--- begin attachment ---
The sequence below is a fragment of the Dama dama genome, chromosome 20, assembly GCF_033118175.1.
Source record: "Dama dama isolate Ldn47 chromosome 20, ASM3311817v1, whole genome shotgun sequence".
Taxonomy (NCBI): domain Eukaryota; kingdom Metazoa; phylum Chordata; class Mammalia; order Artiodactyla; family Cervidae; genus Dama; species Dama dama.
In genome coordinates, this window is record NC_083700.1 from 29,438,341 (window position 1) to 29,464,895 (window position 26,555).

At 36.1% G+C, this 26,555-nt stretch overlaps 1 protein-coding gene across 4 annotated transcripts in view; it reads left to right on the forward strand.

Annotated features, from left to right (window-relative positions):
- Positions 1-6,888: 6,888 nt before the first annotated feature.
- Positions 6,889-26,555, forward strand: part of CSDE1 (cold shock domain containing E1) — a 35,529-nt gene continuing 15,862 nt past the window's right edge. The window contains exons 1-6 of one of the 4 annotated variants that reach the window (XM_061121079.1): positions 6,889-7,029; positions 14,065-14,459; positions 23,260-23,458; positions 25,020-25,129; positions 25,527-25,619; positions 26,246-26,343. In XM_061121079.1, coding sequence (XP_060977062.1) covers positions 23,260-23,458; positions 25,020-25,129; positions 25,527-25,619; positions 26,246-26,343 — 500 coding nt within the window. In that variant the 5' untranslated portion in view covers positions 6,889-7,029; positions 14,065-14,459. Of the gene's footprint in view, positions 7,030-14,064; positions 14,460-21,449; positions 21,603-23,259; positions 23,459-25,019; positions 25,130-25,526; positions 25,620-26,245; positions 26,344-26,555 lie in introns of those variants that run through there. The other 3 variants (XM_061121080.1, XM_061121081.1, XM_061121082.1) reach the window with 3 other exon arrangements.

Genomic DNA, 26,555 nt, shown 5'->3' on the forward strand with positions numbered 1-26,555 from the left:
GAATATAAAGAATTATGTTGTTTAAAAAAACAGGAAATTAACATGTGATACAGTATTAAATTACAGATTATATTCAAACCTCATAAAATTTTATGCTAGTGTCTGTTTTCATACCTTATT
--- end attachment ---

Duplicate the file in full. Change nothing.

The sequence below is a fragment of the Dama dama genome, chromosome 20, assembly GCF_033118175.1.
Source record: "Dama dama isolate Ldn47 chromosome 20, ASM3311817v1, whole genome shotgun sequence".
Taxonomy (NCBI): domain Eukaryota; kingdom Metazoa; phylum Chordata; class Mammalia; order Artiodactyla; family Cervidae; genus Dama; species Dama dama.
In genome coordinates, this window is record NC_083700.1 from 29,438,341 (window position 1) to 29,464,895 (window position 26,555).

At 36.1% G+C, this 26,555-nt stretch overlaps 1 protein-coding gene across 4 annotated transcripts in view; it reads left to right on the forward strand.

Annotated features, from left to right (window-relative positions):
- Positions 1-6,888: 6,888 nt before the first annotated feature.
- Positions 6,889-26,555, forward strand: part of CSDE1 (cold shock domain containing E1) — a 35,529-nt gene continuing 15,862 nt past the window's right edge. The window contains exons 1-6 of one of the 4 annotated variants that reach the window (XM_061121079.1): positions 6,889-7,029; positions 14,065-14,459; positions 23,260-23,458; positions 25,020-25,129; positions 25,527-25,619; positions 26,246-26,343. In XM_061121079.1, coding sequence (XP_060977062.1) covers positions 23,260-23,458; positions 25,020-25,129; positions 25,527-25,619; positions 26,246-26,343 — 500 coding nt within the window. In that variant the 5' untranslated portion in view covers positions 6,889-7,029; positions 14,065-14,459. Of the gene's footprint in view, positions 7,030-14,064; positions 14,460-21,449; positions 21,603-23,259; positions 23,459-25,019; positions 25,130-25,526; positions 25,620-26,245; positions 26,344-26,555 lie in introns of those variants that run through there. The other 3 variants (XM_061121080.1, XM_061121081.1, XM_061121082.1) reach the window with 3 other exon arrangements.

Genomic DNA, 26,555 nt, shown 5'->3' on the forward strand with positions numbered 1-26,555 from the left:
GAATATAAAGAATTATGTTGTTTAAAAAAACAGGAAATTAACATGTGATACAGTATTAAATTACAGATTATATTCAAACCTCATAAAATTTTATGCTAGTGTCTGTTTTCATACCTTATT